- Here's one thing I have learned and try to remember to use to my advantage when it comes to telling my spouse something. You see, it turns out that we are each fairly stereotypically male/female in our areas of knowledge. When I want to suggest an answer to a typically "male" kind of problem, I now know to frame it as possible advice from another male, instead of musings of a woman who could care less about how an engine makes a car go. For example, the back door of my van once locked and would not open. Now, I know next to squat about vehicles, but I had the idea that something electrical was causing this problem-- probably because the problem showed up on the same day that plugging in my phone charger caused a great big spark. Um, but because I admittedly know next to nothing about cars, my husband pooh-poohed the idea. For a very long time, I waited for the accountant by day to have time to play grease monkey and fix the problem. Each time I asked about fuses/electrical stuff, he dismissed it as a possibility. Then, one day he fixed the van, and this is basically what he said (automotive terms may be wrong, remember I'm not a grease monkey), "Well, I fixed your van. Jim and I were looking at it, and we decided it must be a blown fuse." What the heck?? Didn't I suggest this very solution to him weeks ago?? So, here's the take home point-- now, when I want to suggest an answer to the K.I.A. grease monkey/accountant, I frame it like this, "You know, I'm sure Jim Bob would say blah, blah, blah."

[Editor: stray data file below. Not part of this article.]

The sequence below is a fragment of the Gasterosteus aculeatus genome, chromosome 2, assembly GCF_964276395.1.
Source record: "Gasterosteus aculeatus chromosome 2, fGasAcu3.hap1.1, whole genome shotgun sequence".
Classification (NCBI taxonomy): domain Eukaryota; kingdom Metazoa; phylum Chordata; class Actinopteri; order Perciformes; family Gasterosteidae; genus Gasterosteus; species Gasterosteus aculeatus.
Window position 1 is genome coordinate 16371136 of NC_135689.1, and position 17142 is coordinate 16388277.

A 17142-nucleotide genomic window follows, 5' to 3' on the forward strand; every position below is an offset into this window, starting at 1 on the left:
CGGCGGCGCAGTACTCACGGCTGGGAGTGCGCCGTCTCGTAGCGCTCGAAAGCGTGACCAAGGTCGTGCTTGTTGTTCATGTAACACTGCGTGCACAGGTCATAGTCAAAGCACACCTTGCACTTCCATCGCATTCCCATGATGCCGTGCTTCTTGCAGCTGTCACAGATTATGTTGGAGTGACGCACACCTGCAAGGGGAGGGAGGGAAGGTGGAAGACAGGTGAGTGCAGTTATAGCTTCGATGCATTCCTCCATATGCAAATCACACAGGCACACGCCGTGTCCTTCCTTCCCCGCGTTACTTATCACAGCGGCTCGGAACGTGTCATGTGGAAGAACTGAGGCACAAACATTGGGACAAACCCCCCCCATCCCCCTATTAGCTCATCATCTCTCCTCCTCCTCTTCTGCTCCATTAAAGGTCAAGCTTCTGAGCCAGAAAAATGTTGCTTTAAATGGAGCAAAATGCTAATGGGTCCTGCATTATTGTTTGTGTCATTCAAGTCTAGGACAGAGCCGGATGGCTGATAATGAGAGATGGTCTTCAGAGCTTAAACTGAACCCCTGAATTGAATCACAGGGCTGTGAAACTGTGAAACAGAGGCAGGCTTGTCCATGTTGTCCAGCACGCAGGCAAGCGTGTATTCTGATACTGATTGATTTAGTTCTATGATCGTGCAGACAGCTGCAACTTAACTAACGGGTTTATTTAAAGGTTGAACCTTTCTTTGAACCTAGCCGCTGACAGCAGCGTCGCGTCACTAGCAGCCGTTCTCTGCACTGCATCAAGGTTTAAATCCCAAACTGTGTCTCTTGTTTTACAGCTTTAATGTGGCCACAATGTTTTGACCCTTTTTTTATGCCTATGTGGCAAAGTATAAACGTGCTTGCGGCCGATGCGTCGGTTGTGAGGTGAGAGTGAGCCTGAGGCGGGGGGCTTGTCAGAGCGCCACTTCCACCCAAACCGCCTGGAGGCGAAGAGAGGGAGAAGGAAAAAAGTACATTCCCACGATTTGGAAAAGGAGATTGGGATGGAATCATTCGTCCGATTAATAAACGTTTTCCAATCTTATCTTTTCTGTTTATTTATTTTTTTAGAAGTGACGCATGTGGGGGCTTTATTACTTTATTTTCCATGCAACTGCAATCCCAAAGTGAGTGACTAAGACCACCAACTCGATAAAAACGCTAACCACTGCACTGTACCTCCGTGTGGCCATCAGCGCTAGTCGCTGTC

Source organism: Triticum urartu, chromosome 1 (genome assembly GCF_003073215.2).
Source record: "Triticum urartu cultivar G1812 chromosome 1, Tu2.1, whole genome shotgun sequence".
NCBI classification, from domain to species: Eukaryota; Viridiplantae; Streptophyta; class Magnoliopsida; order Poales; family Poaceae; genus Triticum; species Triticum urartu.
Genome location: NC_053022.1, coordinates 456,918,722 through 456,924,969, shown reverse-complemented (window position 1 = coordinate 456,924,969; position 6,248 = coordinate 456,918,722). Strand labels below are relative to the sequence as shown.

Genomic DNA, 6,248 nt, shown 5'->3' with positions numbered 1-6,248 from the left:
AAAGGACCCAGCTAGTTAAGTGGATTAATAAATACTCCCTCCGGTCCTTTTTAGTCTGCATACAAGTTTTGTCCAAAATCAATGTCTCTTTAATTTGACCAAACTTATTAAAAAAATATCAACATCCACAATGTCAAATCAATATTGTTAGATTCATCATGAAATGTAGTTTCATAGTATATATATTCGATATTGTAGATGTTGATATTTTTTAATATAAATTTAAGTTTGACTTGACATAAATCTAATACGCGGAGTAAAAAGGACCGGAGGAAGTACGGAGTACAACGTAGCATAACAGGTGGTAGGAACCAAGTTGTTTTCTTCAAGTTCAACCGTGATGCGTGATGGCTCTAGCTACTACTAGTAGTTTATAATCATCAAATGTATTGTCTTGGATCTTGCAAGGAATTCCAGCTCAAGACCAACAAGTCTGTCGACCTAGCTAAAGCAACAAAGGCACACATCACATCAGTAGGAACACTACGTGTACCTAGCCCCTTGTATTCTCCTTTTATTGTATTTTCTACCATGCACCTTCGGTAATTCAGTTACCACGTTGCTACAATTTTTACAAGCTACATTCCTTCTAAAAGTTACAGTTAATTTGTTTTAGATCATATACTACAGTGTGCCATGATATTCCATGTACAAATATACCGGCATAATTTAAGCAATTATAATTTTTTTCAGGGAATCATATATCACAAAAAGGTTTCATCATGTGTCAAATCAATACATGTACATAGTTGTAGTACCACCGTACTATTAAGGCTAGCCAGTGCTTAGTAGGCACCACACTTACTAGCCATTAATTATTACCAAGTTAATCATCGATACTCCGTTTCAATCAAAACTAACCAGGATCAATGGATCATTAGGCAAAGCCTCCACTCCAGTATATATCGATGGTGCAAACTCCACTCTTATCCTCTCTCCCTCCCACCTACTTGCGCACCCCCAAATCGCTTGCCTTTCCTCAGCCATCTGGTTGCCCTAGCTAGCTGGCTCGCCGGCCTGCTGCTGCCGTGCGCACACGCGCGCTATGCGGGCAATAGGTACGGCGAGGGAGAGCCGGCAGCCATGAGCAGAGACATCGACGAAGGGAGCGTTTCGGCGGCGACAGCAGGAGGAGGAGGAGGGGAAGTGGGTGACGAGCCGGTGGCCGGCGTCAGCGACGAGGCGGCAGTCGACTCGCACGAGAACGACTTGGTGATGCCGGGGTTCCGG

- If no one is going to be physically harmed by another K.I.A.'s mistaken postulations, then let it go. You have not been appointed by anyone to be the Great Deliverer of Corrections. For instance, if someone repeatedly says "physical" when they are talking about "fiscal," let it go unless by some strange chance that someone is the C.F.O. or C.E.O. of a huge corporation. And hey, if someone that far up the ladder has made it to where they are while saying "physical" instead of "fiscal," then do you really think you are going to change things by piping up with the correction? If a cop cuts across the "medium" to write you a ticket for speeding, are you going to be smart and not comment, or are you going to be a stupid K.I.A. and mention that he surprised you by whipping across the median so quickly? If it's not going to hurt someone, bite your tongue-- you don't need the extra drama or responsibility of being the corrector of all things wrong.
- Snopes.com.--- JUST SAY NO TO SNOPES, or at least keep the link to yourself. Nobody really believes those stupid email stories are real. We know they were made up-- but there might be a good lesson or tip for living ensconced in that madeup story, so chill out and let people talk about it if they want to do so.
Bite my tongue, bite my tongue, bite my tongue. I am still sitting here shaking my head over the fact that the person who has irritated me always has to be right, no matter how trivial the information in question. . . I want to just let it slide right on by me, because it really is something trivial, because I'm not around this person enough for it to be worth my time (or theirs) to hash this out, because it's petty of me to care one way or the other. Smack my fingers, bite my tongue, don't let me write Would you please stop feeling the need to contradict almost everything I say to you, because let's face it, sometimes YOU ARE WRONG. Oops. Sorry, the know it all thing is really, really, really hard to change in my personality.
Tuesday, August 25, 2009
- "...and candlesticks always make a good wedding present."
- "I'm just happy to be here, and I hope I can help the club."